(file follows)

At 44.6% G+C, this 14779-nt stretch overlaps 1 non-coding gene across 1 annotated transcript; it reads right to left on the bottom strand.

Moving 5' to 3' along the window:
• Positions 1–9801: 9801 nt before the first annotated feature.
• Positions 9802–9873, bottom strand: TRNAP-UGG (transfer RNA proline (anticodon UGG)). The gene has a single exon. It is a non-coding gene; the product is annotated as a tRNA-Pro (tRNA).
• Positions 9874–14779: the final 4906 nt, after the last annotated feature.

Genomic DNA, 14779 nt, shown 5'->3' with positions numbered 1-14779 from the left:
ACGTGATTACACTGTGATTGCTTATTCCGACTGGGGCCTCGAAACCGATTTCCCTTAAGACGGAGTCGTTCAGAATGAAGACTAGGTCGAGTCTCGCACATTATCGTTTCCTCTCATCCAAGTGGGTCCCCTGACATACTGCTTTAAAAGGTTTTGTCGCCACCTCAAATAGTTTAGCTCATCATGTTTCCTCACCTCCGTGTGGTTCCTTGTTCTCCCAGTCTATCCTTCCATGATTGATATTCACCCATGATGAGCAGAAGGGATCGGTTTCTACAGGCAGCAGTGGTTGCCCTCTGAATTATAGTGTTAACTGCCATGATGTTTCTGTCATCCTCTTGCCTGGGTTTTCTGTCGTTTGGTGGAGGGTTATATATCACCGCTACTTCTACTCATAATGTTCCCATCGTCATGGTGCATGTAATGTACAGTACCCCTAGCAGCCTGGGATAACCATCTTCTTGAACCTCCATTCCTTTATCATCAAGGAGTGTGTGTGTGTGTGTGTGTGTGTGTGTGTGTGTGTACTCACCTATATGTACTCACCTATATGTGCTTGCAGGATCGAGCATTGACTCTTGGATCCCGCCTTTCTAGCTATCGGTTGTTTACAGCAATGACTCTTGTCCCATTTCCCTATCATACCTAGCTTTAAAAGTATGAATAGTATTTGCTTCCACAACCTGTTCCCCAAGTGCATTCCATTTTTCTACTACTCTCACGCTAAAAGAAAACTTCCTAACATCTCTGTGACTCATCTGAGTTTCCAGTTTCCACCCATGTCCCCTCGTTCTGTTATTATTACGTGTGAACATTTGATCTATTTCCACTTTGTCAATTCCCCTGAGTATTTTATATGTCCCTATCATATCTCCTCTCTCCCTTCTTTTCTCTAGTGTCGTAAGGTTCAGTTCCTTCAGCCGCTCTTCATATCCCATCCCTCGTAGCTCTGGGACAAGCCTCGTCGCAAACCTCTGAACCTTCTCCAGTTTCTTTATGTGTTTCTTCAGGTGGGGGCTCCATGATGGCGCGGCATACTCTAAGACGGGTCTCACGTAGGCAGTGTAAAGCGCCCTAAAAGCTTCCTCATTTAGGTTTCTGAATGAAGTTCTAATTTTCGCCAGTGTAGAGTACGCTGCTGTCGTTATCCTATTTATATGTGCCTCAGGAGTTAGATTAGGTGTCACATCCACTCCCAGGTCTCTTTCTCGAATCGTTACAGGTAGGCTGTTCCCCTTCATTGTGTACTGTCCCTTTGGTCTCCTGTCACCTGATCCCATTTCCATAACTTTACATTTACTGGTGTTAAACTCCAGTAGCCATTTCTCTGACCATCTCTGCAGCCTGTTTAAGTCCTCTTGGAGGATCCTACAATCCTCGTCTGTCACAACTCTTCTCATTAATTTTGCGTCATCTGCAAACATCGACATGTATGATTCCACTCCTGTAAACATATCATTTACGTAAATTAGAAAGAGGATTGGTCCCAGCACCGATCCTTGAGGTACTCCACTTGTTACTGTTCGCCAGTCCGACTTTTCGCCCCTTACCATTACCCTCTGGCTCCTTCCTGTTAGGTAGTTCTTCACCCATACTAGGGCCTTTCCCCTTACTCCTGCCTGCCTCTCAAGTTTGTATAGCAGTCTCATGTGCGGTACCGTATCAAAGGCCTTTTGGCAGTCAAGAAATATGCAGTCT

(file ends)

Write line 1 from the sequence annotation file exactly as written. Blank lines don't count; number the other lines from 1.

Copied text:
At 44.6% G+C, this 14779-nt stretch overlaps 1 non-coding gene across 1 annotated transcript; it reads right to left on the bottom strand.